Twenty books from 2020

When the pandemic started, I dug out a number of plague stories to read – Camus, Defoe, Marquez, the Adam Mars-Jones short story about the Queen getting rabies, and studies of the Spanish Flu epidemic. I didn’t read any of them – I wasn’t in the mood. So instead here are twenty books I did read that seem worth noting. They are not the only books I read in the year – there must be at least a couple of dozen others I read for work alone. These are not in any order, other than chronological order of reading.

  1. Patrick White The Living and the Dead. Until I went back through my pandemic diary I had forgotten I read this earlier in the year. In my teenage years I remember there were a few dog-eared copies of Voss in the school library, but I never read it – I was more interested in Simenon. This is a family in decline in the 1930s. There’s something of Anthony Powell’s Dance series about it, but it’s darker.
  2. Sara Blaedel is a Danish crime fiction author and we spend – spent, before the pandemic – a fair amount of time in Copenhagen for family reasons. Her Louise Rick series is ideal distraction reading. This year I read several, so let’s go with The Midnight Witness, a murder story set in Copenhagen itself.
  3. The Swedish journalist and crime fiction writer, the late Stieg Larsson, was the source of the material for the next book, which is based partly on his files on the assassination of Prime Minister Olof Palme: The Man who Played with Fire, by Jan Stocklassa. It’s a thorough piece of investigative journalism, irritating in its development in places, but an important assessment of the failures of the investigations and the right-wing networks that may have been involved.
  4. The Alanbrooke diaries. Lord Alan Brooke was the Chief of the Imperial General Staff for much of the Second World War. This is a fascinating read on the thoroughness of the planning for the defence of the UK, the preparation for D-Day, and the interaction between Churchill and his military chiefs. Anyone who thinks Johnson is another Churchill should read this and think about Churchill’s preparation for speeches and decisions.
  5. Derek Raymond’s The Crust on their Uppers (written when he was known as Robin Cook – not the late Labour politician). Raymond’s Factory series is gripping and doesn’t hide the realities of violence and murder. This is a much earlier thriller set in a 1960s milieu of upper class decadence and criminal association.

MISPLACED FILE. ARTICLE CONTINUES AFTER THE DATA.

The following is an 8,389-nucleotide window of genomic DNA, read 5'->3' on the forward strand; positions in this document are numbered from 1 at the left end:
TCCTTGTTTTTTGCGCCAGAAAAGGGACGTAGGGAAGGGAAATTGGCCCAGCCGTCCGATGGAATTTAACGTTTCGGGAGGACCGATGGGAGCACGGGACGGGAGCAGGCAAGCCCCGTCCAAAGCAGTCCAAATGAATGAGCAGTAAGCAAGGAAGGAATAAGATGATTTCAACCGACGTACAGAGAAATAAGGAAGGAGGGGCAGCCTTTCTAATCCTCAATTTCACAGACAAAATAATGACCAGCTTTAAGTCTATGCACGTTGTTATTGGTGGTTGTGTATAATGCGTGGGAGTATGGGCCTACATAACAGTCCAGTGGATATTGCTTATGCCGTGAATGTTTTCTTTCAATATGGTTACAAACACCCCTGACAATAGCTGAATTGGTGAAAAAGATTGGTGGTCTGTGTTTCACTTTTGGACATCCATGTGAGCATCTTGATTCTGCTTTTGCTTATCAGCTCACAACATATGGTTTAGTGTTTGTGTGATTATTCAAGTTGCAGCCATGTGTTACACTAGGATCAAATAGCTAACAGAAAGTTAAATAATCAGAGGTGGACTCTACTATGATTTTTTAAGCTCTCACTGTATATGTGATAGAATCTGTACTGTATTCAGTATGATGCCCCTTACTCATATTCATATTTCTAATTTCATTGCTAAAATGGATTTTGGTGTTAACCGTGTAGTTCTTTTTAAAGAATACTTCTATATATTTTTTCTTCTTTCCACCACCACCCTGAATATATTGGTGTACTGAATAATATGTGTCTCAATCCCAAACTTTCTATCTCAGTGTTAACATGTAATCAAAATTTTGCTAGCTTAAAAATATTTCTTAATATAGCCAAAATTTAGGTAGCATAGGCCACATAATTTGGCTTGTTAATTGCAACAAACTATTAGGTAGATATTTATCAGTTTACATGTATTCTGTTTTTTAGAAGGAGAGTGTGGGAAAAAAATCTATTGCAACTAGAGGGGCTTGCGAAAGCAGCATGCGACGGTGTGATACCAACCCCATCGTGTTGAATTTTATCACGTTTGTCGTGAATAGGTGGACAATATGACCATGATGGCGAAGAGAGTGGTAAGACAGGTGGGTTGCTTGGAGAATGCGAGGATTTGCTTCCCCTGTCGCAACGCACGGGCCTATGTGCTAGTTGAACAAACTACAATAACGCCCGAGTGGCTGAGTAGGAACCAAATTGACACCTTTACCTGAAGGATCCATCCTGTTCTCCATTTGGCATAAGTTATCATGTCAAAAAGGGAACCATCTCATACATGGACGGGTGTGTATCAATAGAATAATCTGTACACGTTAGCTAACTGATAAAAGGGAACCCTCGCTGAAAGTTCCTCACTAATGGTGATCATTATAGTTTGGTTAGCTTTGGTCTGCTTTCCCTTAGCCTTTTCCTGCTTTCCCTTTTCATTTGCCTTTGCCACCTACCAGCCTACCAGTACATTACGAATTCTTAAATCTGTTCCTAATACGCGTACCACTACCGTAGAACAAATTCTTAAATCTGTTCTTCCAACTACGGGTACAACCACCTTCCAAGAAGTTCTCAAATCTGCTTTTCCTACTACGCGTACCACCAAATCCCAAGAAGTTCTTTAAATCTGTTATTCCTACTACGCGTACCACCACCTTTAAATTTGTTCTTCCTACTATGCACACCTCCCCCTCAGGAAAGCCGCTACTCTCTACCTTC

6. Ian McEwan’s On Chesil Beach had sat on the bookshelf for a while. It was engaging and cleverly-imagined, though I thought there should have been some development of both male and female characters in the years following the separation.
  7. Bohumil Hrabal’s Closely Observed Trains has also sat on the bookshelf for years. In the early days of lockdown I wanted to ensure a real break between the week and the weekend and without football I turned to shorter novels for a Sunday read, like this and Heinrich Böll’s The Lost Honour of Katharina Blum. Both deal with relatively unknown – to us in the UK – periods in European history – the first, Czechoslovakia’s occupation by the Nazis, and the second, West Germany under threat from the Red Army Faction. The first has many unlikeable characters but contains a tragedy: the latter, I enjoyed more for its sense of a society under threat.
  8. The Mirror and the Light. This was the big one. I found I couldn’t read it in one go as I had the previous two volumes – and Mantel herself has said it is a more difficult read for the reader. I kept seeing Brexit parallels throughout – Henry VIII as a manic Johnson – and the politics of the Kingdom, relations with the North and the Scots, played a significant role. Cromwell’s last days were very effectively conjured.
  9. Curtis Sittenfield’s Rodham was a thoroughly enjoyable read from beginning to end: the story of what Hillary Rodham Clinton’s life would have been like if she hadn’t married Bill. She created plausible futures for both Hillary and Bill after their break-up, and didn’t duck challenges. One of my favourite books of 2020.